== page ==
Chart 1, panel 3, combines degree awards rates with salary premium rates in the natural sciences and engineering that have been lagged by 5 years; that is, 1970 salary premium data are displayed in 1975, 1971 data are in 1976, and so on. The results confirm that degree awards rates follow trends in salary premiums.

Results of regression equations estimating the relationship between degree awards and salary premiums are shown in table 2. The rate given by equation 2 is calculated by including, as a percent of the 22-year-old population, persons awarded engineering technology degrees, along with those awarded degrees in natural science and engineering. The number of engineering technology degree awards is growing relative to that of other engineering degree awards. In 1971, bachelor's degrees in engineering technology were 11 percent of all engineering degrees; in 1989, the figure was 28 percent.[12] Graduates with bachelor's degrees in engineering technology usually take jobs that focus on the application of existing technology.[13] When the dependent variable is broadened to include those with degrees in this area (equation 2), a slightly better statistical fit is obtained in terms of the variance explained. The two equations explain more than 95 percent of the variation in historical degree awards rates. Both indicate that about 4 percent of 22-year-olds would receive degrees in the natural sciences and engineering, even if relative salaries were to fall to their lowest level in 25 years. These equations indicate that additions to this 4-percent "rate floor" are related to the labor market attractiveness (that is, both the number and size of salary offers) of natural science and engineering relative to that of other majors. Table 3 presents projected values from equation 1 of table 2 and historical rates.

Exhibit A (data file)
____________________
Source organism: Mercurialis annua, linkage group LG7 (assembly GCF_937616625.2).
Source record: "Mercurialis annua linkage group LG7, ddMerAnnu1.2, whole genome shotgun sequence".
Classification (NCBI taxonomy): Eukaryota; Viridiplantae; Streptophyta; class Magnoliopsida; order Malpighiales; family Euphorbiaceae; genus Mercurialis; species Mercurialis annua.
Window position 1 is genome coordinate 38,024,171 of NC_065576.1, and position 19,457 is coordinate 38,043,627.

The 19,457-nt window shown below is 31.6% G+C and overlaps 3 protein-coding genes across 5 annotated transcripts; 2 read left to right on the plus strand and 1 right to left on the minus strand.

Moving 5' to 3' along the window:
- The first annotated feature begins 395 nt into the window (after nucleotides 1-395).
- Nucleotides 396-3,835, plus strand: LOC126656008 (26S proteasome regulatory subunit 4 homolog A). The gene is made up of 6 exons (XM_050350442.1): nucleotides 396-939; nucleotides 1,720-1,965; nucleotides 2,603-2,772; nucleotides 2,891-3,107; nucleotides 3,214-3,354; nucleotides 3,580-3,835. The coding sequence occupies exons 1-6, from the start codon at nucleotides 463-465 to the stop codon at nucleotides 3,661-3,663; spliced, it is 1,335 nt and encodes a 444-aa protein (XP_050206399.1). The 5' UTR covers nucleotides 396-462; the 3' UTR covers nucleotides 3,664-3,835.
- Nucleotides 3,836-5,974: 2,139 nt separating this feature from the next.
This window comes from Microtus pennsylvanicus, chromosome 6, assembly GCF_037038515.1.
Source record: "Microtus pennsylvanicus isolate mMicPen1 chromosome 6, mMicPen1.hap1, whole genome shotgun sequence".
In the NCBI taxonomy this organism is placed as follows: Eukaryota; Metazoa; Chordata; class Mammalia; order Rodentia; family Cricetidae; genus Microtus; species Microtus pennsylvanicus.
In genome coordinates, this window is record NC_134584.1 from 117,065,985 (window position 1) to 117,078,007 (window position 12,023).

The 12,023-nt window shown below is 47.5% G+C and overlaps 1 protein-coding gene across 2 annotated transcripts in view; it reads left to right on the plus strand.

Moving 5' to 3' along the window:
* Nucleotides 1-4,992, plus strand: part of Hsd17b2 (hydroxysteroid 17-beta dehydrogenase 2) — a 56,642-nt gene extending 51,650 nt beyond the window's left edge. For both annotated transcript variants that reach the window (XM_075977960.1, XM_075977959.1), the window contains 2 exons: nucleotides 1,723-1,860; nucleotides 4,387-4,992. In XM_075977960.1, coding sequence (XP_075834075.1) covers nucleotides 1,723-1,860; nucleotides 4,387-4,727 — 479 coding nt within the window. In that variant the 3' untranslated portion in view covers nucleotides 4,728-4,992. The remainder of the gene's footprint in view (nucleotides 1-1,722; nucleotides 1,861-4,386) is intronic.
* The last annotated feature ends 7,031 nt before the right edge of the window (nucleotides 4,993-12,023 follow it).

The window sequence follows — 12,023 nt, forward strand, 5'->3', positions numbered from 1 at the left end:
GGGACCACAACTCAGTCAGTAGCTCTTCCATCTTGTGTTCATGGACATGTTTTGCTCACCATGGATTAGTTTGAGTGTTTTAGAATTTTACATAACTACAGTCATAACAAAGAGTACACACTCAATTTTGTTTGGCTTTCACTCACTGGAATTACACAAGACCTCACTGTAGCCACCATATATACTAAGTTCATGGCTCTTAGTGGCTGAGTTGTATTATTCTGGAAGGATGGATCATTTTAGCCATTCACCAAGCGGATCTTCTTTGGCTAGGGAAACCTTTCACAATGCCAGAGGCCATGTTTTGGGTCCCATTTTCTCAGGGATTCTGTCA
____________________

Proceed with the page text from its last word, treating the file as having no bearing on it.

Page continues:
The relationship set forth in equation 1 allows one to estimate the responsiveness of the degree awards rate to the salary premium: at the mean salary premium (0.26), a 10-percent increase in the salary premium increases the degree awards rate by 3 percent (from 4.27 percent to 4.40 percent). At higher salary premiums, the responsiveness increases: at a salary premium of 0.40, for example, a 10-percent increase in the salary premium results in a 9-percent increase in die degree awards rate.

Table 3 compares 1991-97 projections of degrees from table 2 with Braddock's 5-percent rate assumption. Relative to the range of projections developed from the two equations, Braddock's midlevel assumption of a 5-percent rate is high. In other words, if the historical relationship between relative salaries in natural science and engineering and degrees awarded in these fields continues, it is unlikely that the future output of degrees awarded will approach a 5-percent rate. In fact, such a rate is a historical aberration, occurring only during the 1980's. From 1984 to 1989, the rate was at an all time high, ranging from 5.0 percent to 5.2 percent. Given the estimated relationship between salaries and rates, it is likely that these high rates were in direct response to the unusually high relative salaries experienced by natural science and engineering graduates in the 1978-85 period.